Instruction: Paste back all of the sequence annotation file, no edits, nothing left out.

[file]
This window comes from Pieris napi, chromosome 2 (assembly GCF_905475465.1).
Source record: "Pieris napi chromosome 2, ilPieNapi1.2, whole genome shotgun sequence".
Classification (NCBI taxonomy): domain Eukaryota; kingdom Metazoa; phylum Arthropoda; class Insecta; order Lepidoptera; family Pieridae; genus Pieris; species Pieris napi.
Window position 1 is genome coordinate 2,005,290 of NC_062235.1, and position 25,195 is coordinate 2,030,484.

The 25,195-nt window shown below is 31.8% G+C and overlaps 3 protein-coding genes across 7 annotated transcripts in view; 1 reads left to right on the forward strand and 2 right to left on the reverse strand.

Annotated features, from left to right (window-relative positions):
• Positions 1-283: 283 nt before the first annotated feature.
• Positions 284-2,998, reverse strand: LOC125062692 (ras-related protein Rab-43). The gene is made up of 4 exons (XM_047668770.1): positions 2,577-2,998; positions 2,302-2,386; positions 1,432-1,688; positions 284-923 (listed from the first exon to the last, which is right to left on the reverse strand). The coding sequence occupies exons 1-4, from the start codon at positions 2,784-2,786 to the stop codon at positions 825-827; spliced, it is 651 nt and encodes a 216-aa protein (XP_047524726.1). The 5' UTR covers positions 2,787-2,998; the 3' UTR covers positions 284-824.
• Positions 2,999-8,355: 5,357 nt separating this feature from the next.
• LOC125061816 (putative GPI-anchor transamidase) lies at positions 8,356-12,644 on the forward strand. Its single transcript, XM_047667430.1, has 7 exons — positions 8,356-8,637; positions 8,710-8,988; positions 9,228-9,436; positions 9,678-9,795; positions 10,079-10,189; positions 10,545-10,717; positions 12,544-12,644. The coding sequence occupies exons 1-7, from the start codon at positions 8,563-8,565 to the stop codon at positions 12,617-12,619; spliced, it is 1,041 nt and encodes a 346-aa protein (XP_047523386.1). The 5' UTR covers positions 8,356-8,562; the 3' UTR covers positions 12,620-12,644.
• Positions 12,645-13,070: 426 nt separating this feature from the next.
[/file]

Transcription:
This window comes from Pieris napi, chromosome 2 (assembly GCF_905475465.1).
Source record: "Pieris napi chromosome 2, ilPieNapi1.2, whole genome shotgun sequence".
Classification (NCBI taxonomy): domain Eukaryota; kingdom Metazoa; phylum Arthropoda; class Insecta; order Lepidoptera; family Pieridae; genus Pieris; species Pieris napi.
Window position 1 is genome coordinate 2,005,290 of NC_062235.1, and position 25,195 is coordinate 2,030,484.

The 25,195-nt window shown below is 31.8% G+C and overlaps 3 protein-coding genes across 7 annotated transcripts in view; 1 reads left to right on the forward strand and 2 right to left on the reverse strand.

Annotated features, from left to right (window-relative positions):
• Positions 1-283: 283 nt before the first annotated feature.
• Positions 284-2,998, reverse strand: LOC125062692 (ras-related protein Rab-43). The gene is made up of 4 exons (XM_047668770.1): positions 2,577-2,998; positions 2,302-2,386; positions 1,432-1,688; positions 284-923 (listed from the first exon to the last, which is right to left on the reverse strand). The coding sequence occupies exons 1-4, from the start codon at positions 2,784-2,786 to the stop codon at positions 825-827; spliced, it is 651 nt and encodes a 216-aa protein (XP_047524726.1). The 5' UTR covers positions 2,787-2,998; the 3' UTR covers positions 284-824.
• Positions 2,999-8,355: 5,357 nt separating this feature from the next.
• LOC125061816 (putative GPI-anchor transamidase) lies at positions 8,356-12,644 on the forward strand. Its single transcript, XM_047667430.1, has 7 exons — positions 8,356-8,637; positions 8,710-8,988; positions 9,228-9,436; positions 9,678-9,795; positions 10,079-10,189; positions 10,545-10,717; positions 12,544-12,644. The coding sequence occupies exons 1-7, from the start codon at positions 8,563-8,565 to the stop codon at positions 12,617-12,619; spliced, it is 1,041 nt and encodes a 346-aa protein (XP_047523386.1). The 5' UTR covers positions 8,356-8,562; the 3' UTR covers positions 12,620-12,644.
• Positions 12,645-13,070: 426 nt separating this feature from the next.